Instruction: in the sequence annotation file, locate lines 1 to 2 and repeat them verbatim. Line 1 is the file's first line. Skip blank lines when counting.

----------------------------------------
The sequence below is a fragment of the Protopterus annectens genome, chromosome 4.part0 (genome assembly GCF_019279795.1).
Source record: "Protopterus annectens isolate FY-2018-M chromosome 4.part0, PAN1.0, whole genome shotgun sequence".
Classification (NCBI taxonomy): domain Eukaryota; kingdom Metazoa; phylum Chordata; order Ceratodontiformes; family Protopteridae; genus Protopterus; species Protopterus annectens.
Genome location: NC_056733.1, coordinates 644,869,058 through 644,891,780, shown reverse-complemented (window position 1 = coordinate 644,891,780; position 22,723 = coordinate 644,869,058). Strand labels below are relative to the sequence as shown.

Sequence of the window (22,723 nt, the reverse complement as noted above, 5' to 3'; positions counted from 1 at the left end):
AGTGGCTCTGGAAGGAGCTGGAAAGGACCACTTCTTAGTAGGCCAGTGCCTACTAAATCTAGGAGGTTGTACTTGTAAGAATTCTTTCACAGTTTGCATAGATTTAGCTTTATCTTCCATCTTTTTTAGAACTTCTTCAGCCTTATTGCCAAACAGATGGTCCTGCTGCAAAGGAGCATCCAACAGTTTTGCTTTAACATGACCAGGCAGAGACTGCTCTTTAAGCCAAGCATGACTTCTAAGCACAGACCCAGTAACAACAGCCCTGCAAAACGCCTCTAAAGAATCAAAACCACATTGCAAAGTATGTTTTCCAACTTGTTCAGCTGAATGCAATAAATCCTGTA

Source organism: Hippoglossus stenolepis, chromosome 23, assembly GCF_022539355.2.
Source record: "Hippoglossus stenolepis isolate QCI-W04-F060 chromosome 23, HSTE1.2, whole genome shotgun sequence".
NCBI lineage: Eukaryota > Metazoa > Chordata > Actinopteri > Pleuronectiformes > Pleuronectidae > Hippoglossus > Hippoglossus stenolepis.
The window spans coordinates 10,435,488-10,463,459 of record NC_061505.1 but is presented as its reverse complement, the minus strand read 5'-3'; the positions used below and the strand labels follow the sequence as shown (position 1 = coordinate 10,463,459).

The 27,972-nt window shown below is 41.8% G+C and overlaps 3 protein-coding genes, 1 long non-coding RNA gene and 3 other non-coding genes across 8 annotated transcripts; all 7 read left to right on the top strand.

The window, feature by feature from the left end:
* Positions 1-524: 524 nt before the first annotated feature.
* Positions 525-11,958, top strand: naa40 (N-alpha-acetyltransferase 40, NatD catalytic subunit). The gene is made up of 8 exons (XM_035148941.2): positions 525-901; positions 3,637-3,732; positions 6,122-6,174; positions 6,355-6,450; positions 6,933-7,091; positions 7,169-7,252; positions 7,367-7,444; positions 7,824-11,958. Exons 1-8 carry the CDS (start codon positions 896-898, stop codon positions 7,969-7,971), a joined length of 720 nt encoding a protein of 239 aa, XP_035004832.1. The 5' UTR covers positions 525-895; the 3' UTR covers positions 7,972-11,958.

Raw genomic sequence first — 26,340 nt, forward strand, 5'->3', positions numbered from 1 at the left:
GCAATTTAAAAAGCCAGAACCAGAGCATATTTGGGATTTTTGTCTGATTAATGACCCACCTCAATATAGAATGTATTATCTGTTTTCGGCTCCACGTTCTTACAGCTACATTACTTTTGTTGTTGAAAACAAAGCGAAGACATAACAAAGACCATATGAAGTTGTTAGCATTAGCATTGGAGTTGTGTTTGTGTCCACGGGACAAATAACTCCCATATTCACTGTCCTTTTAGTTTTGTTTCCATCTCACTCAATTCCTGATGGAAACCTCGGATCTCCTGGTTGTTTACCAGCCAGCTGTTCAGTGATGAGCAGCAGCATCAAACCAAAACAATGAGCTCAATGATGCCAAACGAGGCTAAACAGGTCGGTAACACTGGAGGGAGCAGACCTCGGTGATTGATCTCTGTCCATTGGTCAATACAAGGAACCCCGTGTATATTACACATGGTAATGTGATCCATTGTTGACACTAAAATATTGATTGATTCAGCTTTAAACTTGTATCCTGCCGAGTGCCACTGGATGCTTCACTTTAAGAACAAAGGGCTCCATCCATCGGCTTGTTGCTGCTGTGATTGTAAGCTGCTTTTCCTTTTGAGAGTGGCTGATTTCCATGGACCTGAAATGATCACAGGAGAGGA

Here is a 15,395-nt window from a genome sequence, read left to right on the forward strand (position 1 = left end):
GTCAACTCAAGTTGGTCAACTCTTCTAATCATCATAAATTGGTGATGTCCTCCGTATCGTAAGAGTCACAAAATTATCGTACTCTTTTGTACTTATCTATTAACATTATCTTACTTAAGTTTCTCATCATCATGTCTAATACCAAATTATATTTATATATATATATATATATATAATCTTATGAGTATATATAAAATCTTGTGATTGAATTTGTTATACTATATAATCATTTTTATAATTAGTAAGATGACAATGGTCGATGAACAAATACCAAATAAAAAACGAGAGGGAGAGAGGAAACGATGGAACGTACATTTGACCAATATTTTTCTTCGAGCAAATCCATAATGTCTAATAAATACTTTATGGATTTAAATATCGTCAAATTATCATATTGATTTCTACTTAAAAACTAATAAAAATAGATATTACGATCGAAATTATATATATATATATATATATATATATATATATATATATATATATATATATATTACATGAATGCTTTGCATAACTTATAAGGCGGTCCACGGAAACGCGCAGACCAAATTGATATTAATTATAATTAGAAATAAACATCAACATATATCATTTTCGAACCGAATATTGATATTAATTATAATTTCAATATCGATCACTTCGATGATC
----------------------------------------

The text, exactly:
The sequence below is a fragment of the Protopterus annectens genome, chromosome 4.part0 (genome assembly GCF_019279795.1).
Source record: "Protopterus annectens isolate FY-2018-M chromosome 4.part0, PAN1.0, whole genome shotgun sequence".